Individual rights and communicable diseases in light of the Coronavirus

March 26, 2020

Social justice can only be achieved in relation to the Coronavirus when people are realistic and do what is right for the good of society.

While the United States values individual rights, extraordinary circumstances such as the Coronavirus enable HHS/CDC statutory authority to protect the U.S. public. 

According to the American Medical Association (AMA), “[r]espect for patient autonomy is central to professional ethics and physicians should involve patients in health care decisions commensurate with the patient’s decision-making capacity.” In fact, the general rule is that a patient, who has capacity, has a right to autonomy and to provide informed consent or to decline treatment against medical advice. 

In the U.S., we value individual rights and the right of privacy and autonomy. Yet, the framers of America set forth latitude to address the general welfare in the preamble of the United States Constitution:

We the People of the United State, in Order to form a more perfect Union, establish Justice, insure domestic Tranquility, provide for the common defense, promote the general Welfare, and secure the Blessings of Liberty to ourselves and our Posterity, do ordain and establish this Constitution for the United States of America.” (emphasis added). 

It is undisputed that COVID-19 (aka “Coronavirus”) is a communicable disease and that a pandemic was declared by the World Health Organization (WHO) on March 11, 2020, followed by a declaration of a National Emergency by the President of the United States. Therefore, the question is begged, how are individual rights and the right to patient autonomy balanced against “promot[ing] the general Welfare” of American Citizens?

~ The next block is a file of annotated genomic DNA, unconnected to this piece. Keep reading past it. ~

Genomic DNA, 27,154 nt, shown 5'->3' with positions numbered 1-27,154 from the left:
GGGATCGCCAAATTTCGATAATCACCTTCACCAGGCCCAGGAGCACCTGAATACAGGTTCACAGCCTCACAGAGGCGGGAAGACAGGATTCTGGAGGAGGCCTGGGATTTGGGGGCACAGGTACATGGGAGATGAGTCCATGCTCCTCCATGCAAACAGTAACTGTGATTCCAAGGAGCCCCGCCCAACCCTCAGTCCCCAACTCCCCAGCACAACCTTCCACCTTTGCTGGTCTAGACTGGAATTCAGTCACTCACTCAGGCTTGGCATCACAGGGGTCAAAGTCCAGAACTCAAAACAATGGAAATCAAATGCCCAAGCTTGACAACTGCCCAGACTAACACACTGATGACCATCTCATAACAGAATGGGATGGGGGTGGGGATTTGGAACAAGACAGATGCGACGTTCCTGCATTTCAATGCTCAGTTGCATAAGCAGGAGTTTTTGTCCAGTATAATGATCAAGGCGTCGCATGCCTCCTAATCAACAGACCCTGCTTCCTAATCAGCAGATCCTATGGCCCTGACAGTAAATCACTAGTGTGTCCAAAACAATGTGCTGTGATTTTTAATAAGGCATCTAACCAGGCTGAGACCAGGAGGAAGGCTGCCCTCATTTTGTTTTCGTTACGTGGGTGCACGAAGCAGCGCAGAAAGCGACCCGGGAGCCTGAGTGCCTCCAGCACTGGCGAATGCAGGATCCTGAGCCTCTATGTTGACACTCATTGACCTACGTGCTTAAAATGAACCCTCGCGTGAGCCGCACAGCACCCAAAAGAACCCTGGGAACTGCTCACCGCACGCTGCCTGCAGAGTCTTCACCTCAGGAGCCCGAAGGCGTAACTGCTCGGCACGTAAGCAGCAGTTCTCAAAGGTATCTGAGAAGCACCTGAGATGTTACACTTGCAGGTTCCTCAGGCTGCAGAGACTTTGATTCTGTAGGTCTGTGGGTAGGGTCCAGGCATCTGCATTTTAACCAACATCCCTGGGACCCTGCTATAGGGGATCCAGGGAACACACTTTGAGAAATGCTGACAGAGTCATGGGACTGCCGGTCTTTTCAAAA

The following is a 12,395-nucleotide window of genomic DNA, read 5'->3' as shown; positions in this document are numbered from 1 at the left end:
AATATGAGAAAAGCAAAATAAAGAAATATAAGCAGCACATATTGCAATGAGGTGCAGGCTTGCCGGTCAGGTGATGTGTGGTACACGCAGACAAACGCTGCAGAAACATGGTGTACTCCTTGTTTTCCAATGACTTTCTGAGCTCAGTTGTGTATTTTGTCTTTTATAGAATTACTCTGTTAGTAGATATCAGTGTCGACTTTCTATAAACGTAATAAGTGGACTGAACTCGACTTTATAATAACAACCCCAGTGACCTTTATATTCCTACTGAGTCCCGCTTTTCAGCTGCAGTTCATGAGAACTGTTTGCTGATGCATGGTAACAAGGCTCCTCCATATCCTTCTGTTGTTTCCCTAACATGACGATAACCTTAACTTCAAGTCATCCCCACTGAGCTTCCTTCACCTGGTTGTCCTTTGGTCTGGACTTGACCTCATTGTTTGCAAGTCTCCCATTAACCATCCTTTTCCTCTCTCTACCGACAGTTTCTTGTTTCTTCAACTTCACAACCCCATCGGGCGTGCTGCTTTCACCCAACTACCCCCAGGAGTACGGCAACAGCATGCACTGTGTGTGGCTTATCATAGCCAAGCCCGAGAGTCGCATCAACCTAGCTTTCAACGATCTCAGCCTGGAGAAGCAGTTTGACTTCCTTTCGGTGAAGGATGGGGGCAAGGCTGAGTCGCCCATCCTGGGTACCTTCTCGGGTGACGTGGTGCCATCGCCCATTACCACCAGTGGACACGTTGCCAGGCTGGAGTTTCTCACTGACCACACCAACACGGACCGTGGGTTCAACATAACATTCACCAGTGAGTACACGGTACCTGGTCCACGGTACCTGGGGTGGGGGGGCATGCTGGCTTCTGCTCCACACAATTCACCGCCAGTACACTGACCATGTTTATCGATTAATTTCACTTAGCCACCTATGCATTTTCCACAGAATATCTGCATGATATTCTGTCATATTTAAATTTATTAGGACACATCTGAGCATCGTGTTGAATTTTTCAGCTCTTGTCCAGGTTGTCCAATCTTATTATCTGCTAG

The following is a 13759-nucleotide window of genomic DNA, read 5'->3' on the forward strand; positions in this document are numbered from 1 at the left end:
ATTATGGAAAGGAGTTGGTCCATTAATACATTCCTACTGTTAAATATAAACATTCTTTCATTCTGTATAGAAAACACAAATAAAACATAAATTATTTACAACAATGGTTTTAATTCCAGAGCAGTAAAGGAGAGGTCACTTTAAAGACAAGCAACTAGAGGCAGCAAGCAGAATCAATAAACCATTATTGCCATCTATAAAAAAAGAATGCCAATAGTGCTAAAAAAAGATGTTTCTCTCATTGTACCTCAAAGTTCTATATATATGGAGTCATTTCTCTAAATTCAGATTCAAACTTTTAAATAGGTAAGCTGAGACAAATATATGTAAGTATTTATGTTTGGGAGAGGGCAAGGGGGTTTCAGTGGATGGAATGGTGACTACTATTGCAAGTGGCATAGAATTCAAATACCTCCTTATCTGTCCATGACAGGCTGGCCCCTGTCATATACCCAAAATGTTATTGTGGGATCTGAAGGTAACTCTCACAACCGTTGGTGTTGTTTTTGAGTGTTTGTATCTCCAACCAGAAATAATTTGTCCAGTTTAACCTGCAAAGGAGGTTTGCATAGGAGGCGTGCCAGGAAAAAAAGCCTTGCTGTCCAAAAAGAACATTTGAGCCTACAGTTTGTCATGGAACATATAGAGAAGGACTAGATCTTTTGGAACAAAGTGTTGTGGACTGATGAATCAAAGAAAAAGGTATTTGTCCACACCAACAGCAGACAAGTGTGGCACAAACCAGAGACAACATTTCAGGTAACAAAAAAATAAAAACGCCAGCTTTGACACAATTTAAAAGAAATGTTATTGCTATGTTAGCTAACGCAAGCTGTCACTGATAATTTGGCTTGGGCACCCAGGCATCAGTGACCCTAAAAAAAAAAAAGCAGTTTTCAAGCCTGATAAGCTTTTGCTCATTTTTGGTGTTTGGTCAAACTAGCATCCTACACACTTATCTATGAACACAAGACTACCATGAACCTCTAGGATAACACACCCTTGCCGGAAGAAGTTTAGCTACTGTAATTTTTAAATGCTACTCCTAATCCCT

There are three potential scenarios, which could arise relating to a patient refusing treatment after being diagnosed with the Coronavirus in a hospital setting or at a physician office. First, a patient could take the advice of the healthcare professional, stay or become admitted to a hospital or other designated healthcare facility and accept the prescribed course of treatment, including isolation. Second, the individual could refuse treatment, but go home and agree to remain quarantined at home. Thirdly, an individual could refuse treatment and then refuse to remain quarantined at home; thereby posing a risk to others and the “general Welfare.” 

In the first two scenarios, the individual is not actively harming others. His/her right to autonomy, as part of the decisional rights inherent in the United States (and other countries) is balanced against the harm to others. Deciding to follow the course of treatment at a hospital or other healthcare facility or going home and remaining self-quarantined while denying care in a healthcare setting does not spread the disease and is in keeping with Centers for Disease Control and Prevention (CDC) and other directives about staying at home and not infecting others.